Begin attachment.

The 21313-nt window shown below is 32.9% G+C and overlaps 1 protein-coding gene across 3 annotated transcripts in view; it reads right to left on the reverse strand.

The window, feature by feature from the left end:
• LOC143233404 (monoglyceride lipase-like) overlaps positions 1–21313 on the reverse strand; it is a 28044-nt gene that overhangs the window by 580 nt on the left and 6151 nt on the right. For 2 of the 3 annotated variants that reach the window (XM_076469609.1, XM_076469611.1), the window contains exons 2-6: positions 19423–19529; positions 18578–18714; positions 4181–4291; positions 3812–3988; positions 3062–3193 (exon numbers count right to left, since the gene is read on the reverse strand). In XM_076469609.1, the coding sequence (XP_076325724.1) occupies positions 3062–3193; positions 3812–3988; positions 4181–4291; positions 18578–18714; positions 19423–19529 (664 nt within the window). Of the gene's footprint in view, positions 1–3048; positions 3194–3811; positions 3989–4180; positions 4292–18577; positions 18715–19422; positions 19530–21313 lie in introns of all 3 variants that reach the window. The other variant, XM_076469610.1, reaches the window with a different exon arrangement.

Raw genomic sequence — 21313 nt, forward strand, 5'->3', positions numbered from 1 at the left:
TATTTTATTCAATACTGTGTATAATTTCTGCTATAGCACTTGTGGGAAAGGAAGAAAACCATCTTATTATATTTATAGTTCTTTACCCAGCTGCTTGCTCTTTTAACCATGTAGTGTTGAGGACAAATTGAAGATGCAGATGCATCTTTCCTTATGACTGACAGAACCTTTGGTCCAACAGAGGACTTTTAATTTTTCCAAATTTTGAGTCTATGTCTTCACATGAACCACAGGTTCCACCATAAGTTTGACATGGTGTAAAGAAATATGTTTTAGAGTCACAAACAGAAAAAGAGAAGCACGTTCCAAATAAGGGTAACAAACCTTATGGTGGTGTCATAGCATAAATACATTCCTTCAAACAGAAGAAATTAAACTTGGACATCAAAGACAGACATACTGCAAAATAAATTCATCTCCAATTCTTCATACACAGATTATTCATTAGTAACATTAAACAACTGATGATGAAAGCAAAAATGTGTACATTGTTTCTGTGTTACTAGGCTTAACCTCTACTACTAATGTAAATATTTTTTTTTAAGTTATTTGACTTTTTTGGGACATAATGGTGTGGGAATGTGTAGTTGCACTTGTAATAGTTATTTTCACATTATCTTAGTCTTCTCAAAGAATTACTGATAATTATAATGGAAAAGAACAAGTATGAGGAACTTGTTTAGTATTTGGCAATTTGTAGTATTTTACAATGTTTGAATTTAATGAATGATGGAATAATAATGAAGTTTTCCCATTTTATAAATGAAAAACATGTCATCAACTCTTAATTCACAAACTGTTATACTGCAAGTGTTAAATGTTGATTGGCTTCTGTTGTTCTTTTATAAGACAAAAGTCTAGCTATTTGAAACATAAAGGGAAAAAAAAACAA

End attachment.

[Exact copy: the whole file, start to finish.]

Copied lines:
The 21313-nt window shown below is 32.9% G+C and overlaps 1 protein-coding gene across 3 annotated transcripts in view; it reads right to left on the reverse strand.

The window, feature by feature from the left end:
• LOC143233404 (monoglyceride lipase-like) overlaps positions 1–21313 on the reverse strand; it is a 28044-nt gene that overhangs the window by 580 nt on the left and 6151 nt on the right. For 2 of the 3 annotated variants that reach the window (XM_076469609.1, XM_076469611.1), the window contains exons 2-6: positions 19423–19529; positions 18578–18714; positions 4181–4291; positions 3812–3988; positions 3062–3193 (exon numbers count right to left, since the gene is read on the reverse strand). In XM_076469609.1, the coding sequence (XP_076325724.1) occupies positions 3062–3193; positions 3812–3988; positions 4181–4291; positions 18578–18714; positions 19423–19529 (664 nt within the window). Of the gene's footprint in view, positions 1–3048; positions 3194–3811; positions 3989–4180; positions 4292–18577; positions 18715–19422; positions 19530–21313 lie in introns of all 3 variants that reach the window. The other variant, XM_076469610.1, reaches the window with a different exon arrangement.

Raw genomic sequence — 21313 nt, forward strand, 5'->3', positions numbered from 1 at the left:
TATTTTATTCAATACTGTGTATAATTTCTGCTATAGCACTTGTGGGAAAGGAAGAAAACCATCTTATTATATTTATAGTTCTTTACCCAGCTGCTTGCTCTTTTAACCATGTAGTGTTGAGGACAAATTGAAGATGCAGATGCATCTTTCCTTATGACTGACAGAACCTTTGGTCCAACAGAGGACTTTTAATTTTTCCAAATTTTGAGTCTATGTCTTCACATGAACCACAGGTTCCACCATAAGTTTGACATGGTGTAAAGAAATATGTTTTAGAGTCACAAACAGAAAAAGAGAAGCACGTTCCAAATAAGGGTAACAAACCTTATGGTGGTGTCATAGCATAAATACATTCCTTCAAACAGAAGAAATTAAACTTGGACATCAAAGACAGACATACTGCAAAATAAATTCATCTCCAATTCTTCATACACAGATTATTCATTAGTAACATTAAACAACTGATGATGAAAGCAAAAATGTGTACATTGTTTCTGTGTTACTAGGCTTAACCTCTACTACTAATGTAAATATTTTTTTTTAAGTTATTTGACTTTTTTGGGACATAATGGTGTGGGAATGTGTAGTTGCACTTGTAATAGTTATTTTCACATTATCTTAGTCTTCTCAAAGAATTACTGATAATTATAATGGAAAAGAACAAGTATGAGGAACTTGTTTAGTATTTGGCAATTTGTAGTATTTTACAATGTTTGAATTTAATGAATGATGGAATAATAATGAAGTTTTCCCATTTTATAAATGAAAAACATGTCATCAACTCTTAATTCACAAACTGTTATACTGCAAGTGTTAAATGTTGATTGGCTTCTGTTGTTCTTTTATAAGACAAAAGTCTAGCTATTTGAAACATAAAGGGAAAAAAAAACAA